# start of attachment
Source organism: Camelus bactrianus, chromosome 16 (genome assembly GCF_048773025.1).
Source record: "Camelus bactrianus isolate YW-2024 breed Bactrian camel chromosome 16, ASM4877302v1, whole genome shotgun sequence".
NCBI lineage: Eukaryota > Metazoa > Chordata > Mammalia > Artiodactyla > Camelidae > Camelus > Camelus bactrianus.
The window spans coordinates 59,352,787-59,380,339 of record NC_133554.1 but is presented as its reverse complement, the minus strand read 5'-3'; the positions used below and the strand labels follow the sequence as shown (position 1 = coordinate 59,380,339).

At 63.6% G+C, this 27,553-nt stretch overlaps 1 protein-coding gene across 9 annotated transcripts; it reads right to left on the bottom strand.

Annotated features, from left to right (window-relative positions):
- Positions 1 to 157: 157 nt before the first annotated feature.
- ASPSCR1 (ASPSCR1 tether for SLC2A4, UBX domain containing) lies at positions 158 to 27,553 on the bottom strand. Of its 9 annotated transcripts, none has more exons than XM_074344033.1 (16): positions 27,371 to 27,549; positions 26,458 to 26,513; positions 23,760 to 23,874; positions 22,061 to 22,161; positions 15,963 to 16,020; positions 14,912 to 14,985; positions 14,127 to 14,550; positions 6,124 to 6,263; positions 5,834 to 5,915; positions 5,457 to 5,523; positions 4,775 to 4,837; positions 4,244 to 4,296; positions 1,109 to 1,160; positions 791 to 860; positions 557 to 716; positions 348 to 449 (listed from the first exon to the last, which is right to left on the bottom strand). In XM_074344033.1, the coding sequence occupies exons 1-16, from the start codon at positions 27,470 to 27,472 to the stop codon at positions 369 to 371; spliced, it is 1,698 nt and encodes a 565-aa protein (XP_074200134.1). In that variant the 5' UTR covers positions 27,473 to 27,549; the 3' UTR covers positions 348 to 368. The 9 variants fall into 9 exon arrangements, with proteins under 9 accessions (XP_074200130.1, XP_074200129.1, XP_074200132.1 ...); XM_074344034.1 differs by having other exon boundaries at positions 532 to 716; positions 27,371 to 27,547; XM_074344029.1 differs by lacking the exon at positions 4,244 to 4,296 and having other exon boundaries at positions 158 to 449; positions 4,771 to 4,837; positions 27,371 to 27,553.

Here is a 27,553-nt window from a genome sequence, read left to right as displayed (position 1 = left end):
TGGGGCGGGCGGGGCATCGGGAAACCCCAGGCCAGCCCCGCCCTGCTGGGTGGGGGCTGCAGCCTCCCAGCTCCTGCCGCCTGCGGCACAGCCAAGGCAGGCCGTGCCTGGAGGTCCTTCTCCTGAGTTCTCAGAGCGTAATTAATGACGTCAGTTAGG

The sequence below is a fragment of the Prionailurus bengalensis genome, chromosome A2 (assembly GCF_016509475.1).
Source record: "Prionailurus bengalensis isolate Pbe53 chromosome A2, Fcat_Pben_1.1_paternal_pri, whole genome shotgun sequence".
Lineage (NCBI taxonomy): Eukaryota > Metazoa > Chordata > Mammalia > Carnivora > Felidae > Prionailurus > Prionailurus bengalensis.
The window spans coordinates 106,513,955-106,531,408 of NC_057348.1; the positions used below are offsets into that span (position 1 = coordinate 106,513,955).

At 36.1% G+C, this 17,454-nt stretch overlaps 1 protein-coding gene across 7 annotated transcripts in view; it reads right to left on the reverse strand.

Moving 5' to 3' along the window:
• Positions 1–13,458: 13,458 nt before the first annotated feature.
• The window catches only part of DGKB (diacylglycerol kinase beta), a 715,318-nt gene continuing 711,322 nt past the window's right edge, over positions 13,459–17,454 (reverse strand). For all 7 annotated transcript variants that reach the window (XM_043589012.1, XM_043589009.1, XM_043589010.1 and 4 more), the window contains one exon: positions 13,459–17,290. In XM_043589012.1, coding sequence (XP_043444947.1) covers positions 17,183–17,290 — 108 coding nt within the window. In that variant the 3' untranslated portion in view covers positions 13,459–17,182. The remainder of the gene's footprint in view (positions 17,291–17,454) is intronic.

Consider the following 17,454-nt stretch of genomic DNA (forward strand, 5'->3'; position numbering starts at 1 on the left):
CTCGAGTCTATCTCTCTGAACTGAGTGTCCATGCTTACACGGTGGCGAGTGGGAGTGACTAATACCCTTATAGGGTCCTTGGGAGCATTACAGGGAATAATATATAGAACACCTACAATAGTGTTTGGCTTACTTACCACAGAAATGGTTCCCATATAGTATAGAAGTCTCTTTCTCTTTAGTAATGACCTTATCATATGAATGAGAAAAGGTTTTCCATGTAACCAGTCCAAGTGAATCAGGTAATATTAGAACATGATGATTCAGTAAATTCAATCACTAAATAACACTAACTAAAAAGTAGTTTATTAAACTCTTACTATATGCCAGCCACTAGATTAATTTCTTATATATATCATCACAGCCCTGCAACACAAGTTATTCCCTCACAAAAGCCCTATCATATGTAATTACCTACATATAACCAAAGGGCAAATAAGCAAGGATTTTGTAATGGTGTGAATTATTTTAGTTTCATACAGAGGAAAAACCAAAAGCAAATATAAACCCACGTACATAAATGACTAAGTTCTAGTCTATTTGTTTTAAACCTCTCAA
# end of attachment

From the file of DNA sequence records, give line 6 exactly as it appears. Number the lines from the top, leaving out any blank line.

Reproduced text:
Annotated features, from left to right (window-relative positions):